WARNING: don’t leave employees unsupervised!
NSWCA upholds $588,515 award of damages in favour of an employee despite a finding that she had adopted an incorrect work technique when performing her duties.
Ms Fullick had been employed, on a casual basis, by her employer, Integrated Pty Ltd (Integrated) since late 2009. Integrated assigned Ms Fullick to work as a production operator at a factory premises occupied by Jurox Pty Ltd (Jurox). Ms Fullick’s tasks involved working in the ‘powder room’ and emptying bags of a sugar substance (dextrose) into one of two hoppers used for production.
The bags of dextrose (each weighing 25 kilograms) were stored on pallets which were wheeled into the ‘powder room’ and placed adjacent to the hopper by a lifter. On the system devised by Jurox, the bag was mechanically placed on a platform so that the operator could slice open the bag and its contents would empty by force of gravity into the hopper. There was no need for Ms Fullick to lift the bag until it was empty.
On 5 December 2011, whilst emptying a bag of dextrose onto a hopper, Ms Fullick suffered injury to her back. Instead of allowing the dextrose to cascade into the hopper by force of gravity, she leaned forward from her waist and using her right arm and twisting her spine, lifted the bag from the back. She received workers compensation until the end of 2012, when payments ceased.
At first instance
Distric Court Justice Mahony, found that Ms Fullick was not carrying out the operation in accordance with Jurox’s system or as she had been instructed to do so. His Honour further found that Jurox was under a duty to maintain and supervise the system of work to ensure that it was complied with and it failed to properly supervise Ms Fullick in the work carried out.
His Honour found in favour of Ms Fullick and awarded her $588,515 in damages.
Court of Appeal
Jurox appealed to the NSW Court of Appeal. The appeal was almost exclusively directed to the fact finding exercise by the primary judge. In a 2:1 majority (Justice of Appeal Leeming dissenting), the NSWCA dismissed Jurox’s appeal. The majority in the NSWCA held that the essence of the finding of liability was that, although the system of work was not unsafe (if implemented correctly) and that Ms Fullick had been adequately instructed, the manner in which she carried out the work was a departure from correct process, which created a danger, when she was permitted to continue.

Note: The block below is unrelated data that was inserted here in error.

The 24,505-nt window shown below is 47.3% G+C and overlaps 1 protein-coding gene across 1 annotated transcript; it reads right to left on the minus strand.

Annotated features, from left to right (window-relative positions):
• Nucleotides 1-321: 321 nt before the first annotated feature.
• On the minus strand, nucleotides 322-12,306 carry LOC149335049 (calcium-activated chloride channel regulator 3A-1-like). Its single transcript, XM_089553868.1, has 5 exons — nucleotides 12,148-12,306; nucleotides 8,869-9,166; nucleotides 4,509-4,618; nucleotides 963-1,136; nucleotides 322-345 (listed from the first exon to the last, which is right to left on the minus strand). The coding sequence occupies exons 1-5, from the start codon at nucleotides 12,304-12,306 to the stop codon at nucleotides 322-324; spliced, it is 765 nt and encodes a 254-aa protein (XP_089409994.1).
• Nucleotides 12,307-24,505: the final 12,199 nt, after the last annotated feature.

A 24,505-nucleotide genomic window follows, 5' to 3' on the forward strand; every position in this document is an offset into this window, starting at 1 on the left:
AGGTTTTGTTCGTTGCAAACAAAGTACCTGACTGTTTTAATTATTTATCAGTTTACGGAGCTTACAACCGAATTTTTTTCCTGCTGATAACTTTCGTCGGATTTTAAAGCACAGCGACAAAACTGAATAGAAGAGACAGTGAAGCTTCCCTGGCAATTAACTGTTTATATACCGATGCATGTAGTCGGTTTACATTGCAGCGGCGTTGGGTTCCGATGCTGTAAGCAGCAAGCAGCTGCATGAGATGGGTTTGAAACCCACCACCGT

Ultimately, it was the failure to correct the dangerous manner in which she performed the work that gave rise to the finding of liability against Jurox. The NSWCA remarked on the absence of any evidence from Jurox of any formalised system of supervision. In his leading judgment, Justice of Appeal Simpson was satisfied that ‘even a modicum of supervision would have exposed the incorrect method that’ Ms Fullick was using.
The NSWCA did not disturb the primary judge’s finding that Integrated, as Ms Fullick’s employer, was not a joint tortfeasor with Jurox. This is because Integrated had not been shown to be in breach of its non-delegable duty of care. Whilst Integrated carried out audits of Jurox’s system of work, it was considered that the audits would have revealed an adequate and safe system. According to the NSWCA reasonable care on the part of Integrated did not extend to supervision of Jurox’s supervisory regime. Therefore, no section 151(2)(c) reduction was made.
Justice of Appeal Simpson determined that Ms Fullick did not know that she was using an incorrect and risky technique and, maintained that there was no finding of contributory negligence.
The NSWCA’s decision not to disturb the primary judge’s ruling on liability sends a clear message to employers/host employers to ensure that adequate supervision is maintained within the workplace. It is not enough to simply prepare a safe system of work and train an employee in that system of work. Employers/host employers also have an ongoing obligation to ensure that the worker adopts the correct technique and procedure when performing his or her duties.